Postumus Laelianus Marius Victorinus Domitianus II Tetricus I with Tetricus II as caesar. Vaballathus Zenobia Septimius Antiochus.
Diocletian Maximian Galerius Constantius Chlorus Severus Constantine the Great Maxentius Licinius Maximinus Daza Valerius Valens Martinian Constantine II Constantius II Constans I Magnentius Vetranio Julian Jovian Valentinian I west Valens east Gratian west Valentinian II west Theodosius I Magnus Maximus Victor Eugenius.
Honorius Constantine III with son Constans II Constantius III Joannes Valentinian III Petronius Maximus Avitus Majorian Libius Severus Anthemius Olybrius Glycerius Julius Nepos Romulus Augustulus.
Constantine Laskaris Theodore I Laskaris John III Doukas Vatatzes Theodore II Laskaris John IV Laskaris. Michael VIII Palaiologos Andronikos II Palaiologos with Michael IX Palaiologos as co-emperor Andronikos III Palaiologos John V Palaiologos John VI Kantakouzenos with John V Palaiologos and Matthew Kantakouzenos as co-emperors John V Palaiologos Andronikos IV Palaiologos John VII Palaiologos Andronikos V Palaiologos Manuel II Palaiologos John VIII Palaiologos Constantine XI Palaiologos.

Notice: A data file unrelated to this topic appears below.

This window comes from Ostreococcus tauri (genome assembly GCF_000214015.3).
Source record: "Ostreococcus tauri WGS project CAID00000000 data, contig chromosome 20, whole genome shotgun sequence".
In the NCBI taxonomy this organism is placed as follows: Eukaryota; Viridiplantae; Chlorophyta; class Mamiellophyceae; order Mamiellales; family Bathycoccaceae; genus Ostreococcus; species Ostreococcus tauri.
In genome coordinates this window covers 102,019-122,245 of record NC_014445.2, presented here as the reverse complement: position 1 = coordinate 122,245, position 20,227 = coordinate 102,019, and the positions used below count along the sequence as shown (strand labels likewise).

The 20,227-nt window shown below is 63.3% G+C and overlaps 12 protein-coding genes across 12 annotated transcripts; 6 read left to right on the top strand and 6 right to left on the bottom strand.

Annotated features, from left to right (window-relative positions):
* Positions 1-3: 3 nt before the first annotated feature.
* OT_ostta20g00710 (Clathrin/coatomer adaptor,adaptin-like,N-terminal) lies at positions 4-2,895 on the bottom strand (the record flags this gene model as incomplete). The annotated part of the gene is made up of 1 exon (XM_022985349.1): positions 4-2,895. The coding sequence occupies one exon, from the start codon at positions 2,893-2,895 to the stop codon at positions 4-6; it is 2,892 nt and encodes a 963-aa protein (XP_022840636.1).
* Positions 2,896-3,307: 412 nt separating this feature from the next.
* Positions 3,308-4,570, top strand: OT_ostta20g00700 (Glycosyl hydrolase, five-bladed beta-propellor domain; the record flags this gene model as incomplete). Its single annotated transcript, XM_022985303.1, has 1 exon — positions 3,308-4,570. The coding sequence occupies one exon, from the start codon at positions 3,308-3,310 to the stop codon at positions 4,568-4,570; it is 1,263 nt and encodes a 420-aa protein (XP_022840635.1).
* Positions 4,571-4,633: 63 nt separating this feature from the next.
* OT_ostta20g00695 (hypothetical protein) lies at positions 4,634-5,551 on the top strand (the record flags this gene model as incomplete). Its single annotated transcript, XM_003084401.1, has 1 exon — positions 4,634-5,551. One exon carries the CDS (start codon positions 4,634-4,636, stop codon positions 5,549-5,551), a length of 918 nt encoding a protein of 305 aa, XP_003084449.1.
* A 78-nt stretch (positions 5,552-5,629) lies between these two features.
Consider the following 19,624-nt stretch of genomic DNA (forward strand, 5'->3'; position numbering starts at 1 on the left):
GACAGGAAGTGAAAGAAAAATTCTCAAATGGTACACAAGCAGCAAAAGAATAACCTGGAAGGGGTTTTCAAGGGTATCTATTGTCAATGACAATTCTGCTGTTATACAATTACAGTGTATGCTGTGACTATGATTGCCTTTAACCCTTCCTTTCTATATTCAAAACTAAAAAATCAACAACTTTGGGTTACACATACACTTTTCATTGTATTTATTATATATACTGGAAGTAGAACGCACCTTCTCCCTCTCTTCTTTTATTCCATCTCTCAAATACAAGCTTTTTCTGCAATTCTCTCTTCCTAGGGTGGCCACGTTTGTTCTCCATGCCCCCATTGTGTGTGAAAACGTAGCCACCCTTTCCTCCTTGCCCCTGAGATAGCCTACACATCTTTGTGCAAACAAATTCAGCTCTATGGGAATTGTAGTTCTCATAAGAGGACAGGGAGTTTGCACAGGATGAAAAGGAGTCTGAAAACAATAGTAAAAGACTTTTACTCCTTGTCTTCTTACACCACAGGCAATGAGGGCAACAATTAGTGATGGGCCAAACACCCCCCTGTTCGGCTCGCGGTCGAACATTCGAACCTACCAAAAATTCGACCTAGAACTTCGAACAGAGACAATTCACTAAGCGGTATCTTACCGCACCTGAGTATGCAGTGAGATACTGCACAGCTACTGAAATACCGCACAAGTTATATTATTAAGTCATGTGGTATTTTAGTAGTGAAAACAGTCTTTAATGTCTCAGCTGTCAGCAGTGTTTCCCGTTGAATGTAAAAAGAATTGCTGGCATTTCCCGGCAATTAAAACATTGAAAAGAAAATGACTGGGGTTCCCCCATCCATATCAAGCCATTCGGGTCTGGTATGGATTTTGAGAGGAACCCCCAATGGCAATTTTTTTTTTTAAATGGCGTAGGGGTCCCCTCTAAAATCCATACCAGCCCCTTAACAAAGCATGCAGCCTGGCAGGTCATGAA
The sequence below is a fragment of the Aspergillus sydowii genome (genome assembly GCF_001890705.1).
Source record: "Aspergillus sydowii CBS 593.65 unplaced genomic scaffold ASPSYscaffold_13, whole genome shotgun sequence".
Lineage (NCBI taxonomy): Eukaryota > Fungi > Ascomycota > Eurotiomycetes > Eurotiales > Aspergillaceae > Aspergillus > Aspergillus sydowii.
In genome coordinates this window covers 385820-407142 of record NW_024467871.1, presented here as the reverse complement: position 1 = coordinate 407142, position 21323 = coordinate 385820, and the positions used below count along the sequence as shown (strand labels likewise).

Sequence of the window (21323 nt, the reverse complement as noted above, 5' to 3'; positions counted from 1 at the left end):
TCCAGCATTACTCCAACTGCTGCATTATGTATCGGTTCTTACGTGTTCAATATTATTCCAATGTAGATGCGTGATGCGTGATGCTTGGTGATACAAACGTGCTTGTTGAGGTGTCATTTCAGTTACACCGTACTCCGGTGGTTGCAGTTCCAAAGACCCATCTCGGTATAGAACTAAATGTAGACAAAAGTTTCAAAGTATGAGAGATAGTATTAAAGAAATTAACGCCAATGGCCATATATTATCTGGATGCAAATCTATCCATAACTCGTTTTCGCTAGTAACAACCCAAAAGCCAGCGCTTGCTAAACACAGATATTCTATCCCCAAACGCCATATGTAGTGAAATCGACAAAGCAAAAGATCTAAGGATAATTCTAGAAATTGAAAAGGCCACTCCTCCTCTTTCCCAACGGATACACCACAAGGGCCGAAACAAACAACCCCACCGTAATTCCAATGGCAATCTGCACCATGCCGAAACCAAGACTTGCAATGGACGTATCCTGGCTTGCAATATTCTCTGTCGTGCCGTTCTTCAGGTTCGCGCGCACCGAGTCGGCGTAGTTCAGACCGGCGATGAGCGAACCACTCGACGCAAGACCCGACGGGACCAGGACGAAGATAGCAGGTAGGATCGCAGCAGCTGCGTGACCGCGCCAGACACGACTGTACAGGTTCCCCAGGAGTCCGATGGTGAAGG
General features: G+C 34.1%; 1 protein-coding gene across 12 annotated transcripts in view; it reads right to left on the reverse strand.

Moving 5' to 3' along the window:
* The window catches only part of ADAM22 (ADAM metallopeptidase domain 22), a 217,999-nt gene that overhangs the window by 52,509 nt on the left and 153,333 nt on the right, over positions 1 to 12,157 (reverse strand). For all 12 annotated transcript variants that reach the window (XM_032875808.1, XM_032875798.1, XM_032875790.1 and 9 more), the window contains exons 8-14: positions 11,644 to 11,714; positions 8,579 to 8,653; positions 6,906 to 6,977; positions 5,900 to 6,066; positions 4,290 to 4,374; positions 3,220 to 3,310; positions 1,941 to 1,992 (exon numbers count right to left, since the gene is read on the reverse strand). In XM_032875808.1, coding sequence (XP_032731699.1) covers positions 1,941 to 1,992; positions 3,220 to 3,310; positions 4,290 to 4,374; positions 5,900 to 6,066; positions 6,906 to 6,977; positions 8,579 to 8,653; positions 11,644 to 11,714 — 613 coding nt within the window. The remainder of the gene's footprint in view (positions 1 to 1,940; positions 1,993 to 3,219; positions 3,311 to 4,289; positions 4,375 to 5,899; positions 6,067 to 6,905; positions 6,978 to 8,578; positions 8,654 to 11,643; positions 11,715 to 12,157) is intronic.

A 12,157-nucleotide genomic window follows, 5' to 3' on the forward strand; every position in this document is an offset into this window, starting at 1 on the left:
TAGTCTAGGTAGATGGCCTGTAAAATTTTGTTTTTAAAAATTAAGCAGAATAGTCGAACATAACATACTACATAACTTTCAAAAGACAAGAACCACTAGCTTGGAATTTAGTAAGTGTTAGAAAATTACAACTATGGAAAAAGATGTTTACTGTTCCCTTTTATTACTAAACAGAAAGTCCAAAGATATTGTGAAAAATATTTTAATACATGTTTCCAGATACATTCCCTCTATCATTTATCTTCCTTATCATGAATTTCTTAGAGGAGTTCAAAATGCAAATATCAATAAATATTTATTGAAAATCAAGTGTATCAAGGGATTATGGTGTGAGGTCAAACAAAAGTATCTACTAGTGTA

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Wikimedia Commons. Augustus Imperator Caesar Augustus. Grandnephew and adopted son of Julius Caesar , became emperor as a result of settlement with the Roman Senate.
Tiberius Tiberius Caesar Augustus. Caligula formally Gaius Gaius Caesar Augustus Germanicus. Claudius Tiberius Claudius Caesar Augustus Germanicus.
Uncle of Caligula, grandnephew of Augustus, proclaimed emperor by the Praetorian Guard and accepted by the Senate.
Nero Nero Claudius Caesar Augustus Germanicus. Grandnephew, stepson, son-in-law and adopted son of Claudius, great-great-grandson of Augustus.
Galba Servius Galba Caesar Augustus . Otho Marcus Otho Caesar Augustus . Licinius — ce. Constantine II — ce. Constantius II — ce.
Constans I — ce. Gallus Caesar — ce. Julian — ce. Jovian — ce. Valentinian I west, — ce. Valens east, — ce. Gratian west, — ce ; coemperor with Valentinian I.
Valentinian II — ce ; crowned as child. Theodosius I east, — ce ; east and west, — ce. Arcadius east, — ce , coemperor; — ce , sole emperor. Magnus Maximus west, — ce.